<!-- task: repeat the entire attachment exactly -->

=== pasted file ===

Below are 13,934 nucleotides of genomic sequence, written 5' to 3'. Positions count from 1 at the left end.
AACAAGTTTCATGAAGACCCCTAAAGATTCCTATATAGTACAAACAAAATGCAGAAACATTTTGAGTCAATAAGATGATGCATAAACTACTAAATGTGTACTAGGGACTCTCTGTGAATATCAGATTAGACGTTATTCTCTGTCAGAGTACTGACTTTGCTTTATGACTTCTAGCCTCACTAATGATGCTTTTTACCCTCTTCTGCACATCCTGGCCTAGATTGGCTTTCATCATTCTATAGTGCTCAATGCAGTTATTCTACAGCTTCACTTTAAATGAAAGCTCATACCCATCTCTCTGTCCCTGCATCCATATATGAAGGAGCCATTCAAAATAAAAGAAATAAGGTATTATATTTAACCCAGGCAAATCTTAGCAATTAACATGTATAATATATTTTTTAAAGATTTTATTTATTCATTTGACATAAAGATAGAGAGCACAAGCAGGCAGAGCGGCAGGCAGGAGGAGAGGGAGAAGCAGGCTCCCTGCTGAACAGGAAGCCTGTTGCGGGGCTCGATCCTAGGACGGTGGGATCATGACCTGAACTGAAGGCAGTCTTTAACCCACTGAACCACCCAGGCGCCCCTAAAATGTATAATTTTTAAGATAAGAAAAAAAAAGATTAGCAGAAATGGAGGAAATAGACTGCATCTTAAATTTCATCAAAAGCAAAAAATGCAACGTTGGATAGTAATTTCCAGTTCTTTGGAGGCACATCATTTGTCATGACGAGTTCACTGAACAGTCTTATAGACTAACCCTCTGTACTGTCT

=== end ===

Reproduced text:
Below are 13,934 nucleotides of genomic sequence, written 5' to 3'. Positions count from 1 at the left end.
AACAAGTTTCATGAAGACCCCTAAAGATTCCTATATAGTACAAACAAAATGCAGAAACATTTTGAGTCAATAAGATGATGCATAAACTACTAAATGTGTACTAGGGACTCTCTGTGAATATCAGATTAGACGTTATTCTCTGTCAGAGTACTGACTTTGCTTTATGACTTCTAGCCTCACTAATGATGCTTTTTACCCTCTTCTGCACATCCTGGCCTAGATTGGCTTTCATCATTCTATAGTGCTCAATGCAGTTATTCTACAGCTTCACTTTAAATGAAAGCTCATACCCATCTCTCTGTCCCTGCATCCATATATGAAGGAGCCATTCAAAATAAAAGAAATAAGGTATTATATTTAACCCAGGCAAATCTTAGCAATTAACATGTATAATATATTTTTTAAAGATTTTATTTATTCATTTGACATAAAGATAGAGAGCACAAGCAGGCAGAGCGGCAGGCAGGAGGAGAGGGAGAAGCAGGCTCCCTGCTGAACAGGAAGCCTGTTGCGGGGCTCGATCCTAGGACGGTGGGATCATGACCTGAACTGAAGGCAGTCTTTAACCCACTGAACCACCCAGGCGCCCCTAAAATGTATAATTTTTAAGATAAGAAAAAAAAAGATTAGCAGAAATGGAGGAAATAGACTGCATCTTAAATTTCATCAAAAGCAAAAAATGCAACGTTGGATAGTAATTTCCAGTTCTTTGGAGGCACATCATTTGTCATGACGAGTTCACTGAACAGTCTTATAGACTAACCCTCTGTACTGTCT